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An analysis of the TENAYA/LUCERNE presented at ARVO 2023 suggests faricimab more rapidly improved anatomic outcomes in patients with nAMD compared to aflibercept.
A post-hoc analysis of pooled data from the head-to-head dosing period of the phase 3 TENAYA and LUCERNE studies revealed faricimab (Vabysmo) rapidly reduced retinal fluid from baseline compared to aflibercept in patients with neovascular age-related macular degeneration (nAMD).
At the 12-week mark, the analysis showed central subfield thickness (CST) reductions were 145 µm in the faricimab arm and 133 µm in the aflibercept arm. The research was presented at the 2023 Association for Research in Vision and Ophthalmology (ARVO) 2023 Annual Meeting in New Orleans, Louisiana.
“It's an exciting study, what we found that Vabysmo led to greater retinal drying in the head-to-head dosing phase and faster drying with fewer injections compared to aflibercept,” Jeff Willis, MD, PhD, Global Development Leader, Ophthalmology, Genentech told HCPLive at ARVO 2023.
Two-year data from the TENAYA and LUCERNE trials showed that dual inhibition of angiopoetin-2 (Ang-2) and vascular endothelial growth factor-A with faricimab maintained vision with extended durability and fewer injections compared to aflibercept in patients with nAMD. The current analysis evaluated fluid outcomes, including the time to first absence of fluid, in the TENAYA and LUCERNE trials.
The trials were double-masked, active-comparator-controlled, 112-week trials, in which treatment-naive patients (pooled n = 1329) were randomized 1:1 to faricimab 6.0 mg up to every 16 weeks (Q16W; n = 665) based on protocol-defined disease activity criteria. The trials included fixed up to Q16W dosing and a treat-and-extend regimen in the second year, or aflibercept 2.0 Q8W (n = 664).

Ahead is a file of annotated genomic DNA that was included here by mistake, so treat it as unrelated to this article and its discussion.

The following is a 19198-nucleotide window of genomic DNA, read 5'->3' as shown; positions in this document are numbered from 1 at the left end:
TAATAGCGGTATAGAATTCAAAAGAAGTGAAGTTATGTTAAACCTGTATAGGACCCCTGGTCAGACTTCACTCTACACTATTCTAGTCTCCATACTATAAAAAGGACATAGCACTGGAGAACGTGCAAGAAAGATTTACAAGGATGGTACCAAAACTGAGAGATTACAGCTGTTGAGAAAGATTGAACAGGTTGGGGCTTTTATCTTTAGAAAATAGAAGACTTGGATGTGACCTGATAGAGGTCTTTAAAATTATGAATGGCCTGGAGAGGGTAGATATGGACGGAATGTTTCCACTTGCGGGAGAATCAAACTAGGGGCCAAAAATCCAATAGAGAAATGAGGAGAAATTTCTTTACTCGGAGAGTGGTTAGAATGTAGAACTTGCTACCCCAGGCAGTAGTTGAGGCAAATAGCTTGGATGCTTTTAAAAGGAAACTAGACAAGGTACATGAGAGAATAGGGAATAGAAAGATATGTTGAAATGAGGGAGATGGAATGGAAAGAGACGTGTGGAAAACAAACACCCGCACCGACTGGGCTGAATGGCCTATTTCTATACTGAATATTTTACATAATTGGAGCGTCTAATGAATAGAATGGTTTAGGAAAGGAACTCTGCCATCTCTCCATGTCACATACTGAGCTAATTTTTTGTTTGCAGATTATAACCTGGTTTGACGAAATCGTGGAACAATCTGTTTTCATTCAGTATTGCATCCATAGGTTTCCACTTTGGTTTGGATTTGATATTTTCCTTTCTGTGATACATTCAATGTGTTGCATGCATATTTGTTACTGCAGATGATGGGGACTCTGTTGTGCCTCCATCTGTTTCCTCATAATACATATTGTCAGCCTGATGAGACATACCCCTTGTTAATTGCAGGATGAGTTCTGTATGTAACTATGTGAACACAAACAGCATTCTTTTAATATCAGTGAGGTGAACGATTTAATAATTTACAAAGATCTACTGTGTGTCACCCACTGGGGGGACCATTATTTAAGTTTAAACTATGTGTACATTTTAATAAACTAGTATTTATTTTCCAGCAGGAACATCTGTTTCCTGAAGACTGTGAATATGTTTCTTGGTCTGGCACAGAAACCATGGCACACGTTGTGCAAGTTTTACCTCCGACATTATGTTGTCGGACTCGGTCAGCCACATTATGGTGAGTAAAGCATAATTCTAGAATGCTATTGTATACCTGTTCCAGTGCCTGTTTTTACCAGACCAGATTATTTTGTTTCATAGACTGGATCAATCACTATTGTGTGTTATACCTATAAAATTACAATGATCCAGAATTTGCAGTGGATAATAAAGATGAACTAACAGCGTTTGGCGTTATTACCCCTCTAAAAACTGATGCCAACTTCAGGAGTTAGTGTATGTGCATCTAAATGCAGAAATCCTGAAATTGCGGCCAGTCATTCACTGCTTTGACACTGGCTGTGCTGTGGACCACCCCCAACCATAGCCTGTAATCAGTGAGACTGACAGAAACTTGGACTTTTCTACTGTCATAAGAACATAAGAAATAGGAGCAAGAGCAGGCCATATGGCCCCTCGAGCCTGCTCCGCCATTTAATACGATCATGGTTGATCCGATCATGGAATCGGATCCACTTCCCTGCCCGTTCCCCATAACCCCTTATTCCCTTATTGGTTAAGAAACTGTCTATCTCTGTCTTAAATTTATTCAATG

For the purpose of this post-hoc analysis, investigators measured the change in central subfield thickness (CST), absence of subretinal and intraretinal fluid (SRF and IRF), and time to absence of SRF and IRF in the faricimab versus aflibercept arms during the initial matched-dosing period (weeks 0 - 12).
As indicated, faricimab resulted in a significantly greater reduction in CST from baseline versus aflibercept (week 12: –145 vs. –133 µm; P ≤.0001). Additionally, a significantly larger proportion of patients receiving faricimab achieved absence of retinal fluid at 12 weeks (77%) versus aflibercept (67%), as measured by SRF and IRF (P ≤.0001).
In those with SRF and IRF at baseline, the analysis found the absence of IRF and SRF was achieved faster and with fewer injections with faricimab versus aflibercept. In 75% of patients in each treatment arm, the absence of fluid occurred at 8 weeks with faricimab versus 12 weeks with aflibercept, with a corresponding fewer number of injections (2 vs. 3).
For more insight into this analysis, watch the full interview with Willis at ARVO 2023 below.
Disclosures: Jeff Willis, MD, PhD is employed by Genentech, Inc.